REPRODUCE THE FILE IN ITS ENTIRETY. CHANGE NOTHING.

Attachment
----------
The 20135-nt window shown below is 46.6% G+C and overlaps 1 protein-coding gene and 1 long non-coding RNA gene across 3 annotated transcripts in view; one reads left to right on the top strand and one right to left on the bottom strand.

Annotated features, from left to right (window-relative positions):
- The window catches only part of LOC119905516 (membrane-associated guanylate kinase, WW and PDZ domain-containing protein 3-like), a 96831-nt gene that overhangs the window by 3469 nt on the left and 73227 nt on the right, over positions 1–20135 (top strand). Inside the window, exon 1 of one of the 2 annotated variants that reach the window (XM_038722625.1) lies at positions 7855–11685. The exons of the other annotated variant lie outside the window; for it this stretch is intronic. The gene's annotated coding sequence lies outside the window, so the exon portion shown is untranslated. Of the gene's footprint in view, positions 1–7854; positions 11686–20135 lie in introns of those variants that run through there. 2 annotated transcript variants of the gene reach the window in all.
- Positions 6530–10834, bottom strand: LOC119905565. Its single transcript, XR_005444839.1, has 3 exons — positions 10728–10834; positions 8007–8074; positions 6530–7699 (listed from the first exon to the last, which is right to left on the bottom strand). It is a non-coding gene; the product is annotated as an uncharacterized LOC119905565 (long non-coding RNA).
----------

The 20135-nt window shown below is 46.6% G+C and overlaps 1 protein-coding gene and 1 long non-coding RNA gene across 3 annotated transcripts in view; one reads left to right on the top strand and one right to left on the bottom strand.

Annotated features, from left to right (window-relative positions):
- The window catches only part of LOC119905516 (membrane-associated guanylate kinase, WW and PDZ domain-containing protein 3-like), a 96831-nt gene that overhangs the window by 3469 nt on the left and 73227 nt on the right, over positions 1–20135 (top strand). Inside the window, exon 1 of one of the 2 annotated variants that reach the window (XM_038722625.1) lies at positions 7855–11685. The exons of the other annotated variant lie outside the window; for it this stretch is intronic. The gene's annotated coding sequence lies outside the window, so the exon portion shown is untranslated. Of the gene's footprint in view, positions 1–7854; positions 11686–20135 lie in introns of those variants that run through there. 2 annotated transcript variants of the gene reach the window in all.
- Positions 6530–10834, bottom strand: LOC119905565. Its single transcript, XR_005444839.1, has 3 exons — positions 10728–10834; positions 8007–8074; positions 6530–7699 (listed from the first exon to the last, which is right to left on the bottom strand). It is a non-coding gene; the product is annotated as an uncharacterized LOC119905565 (long non-coding RNA).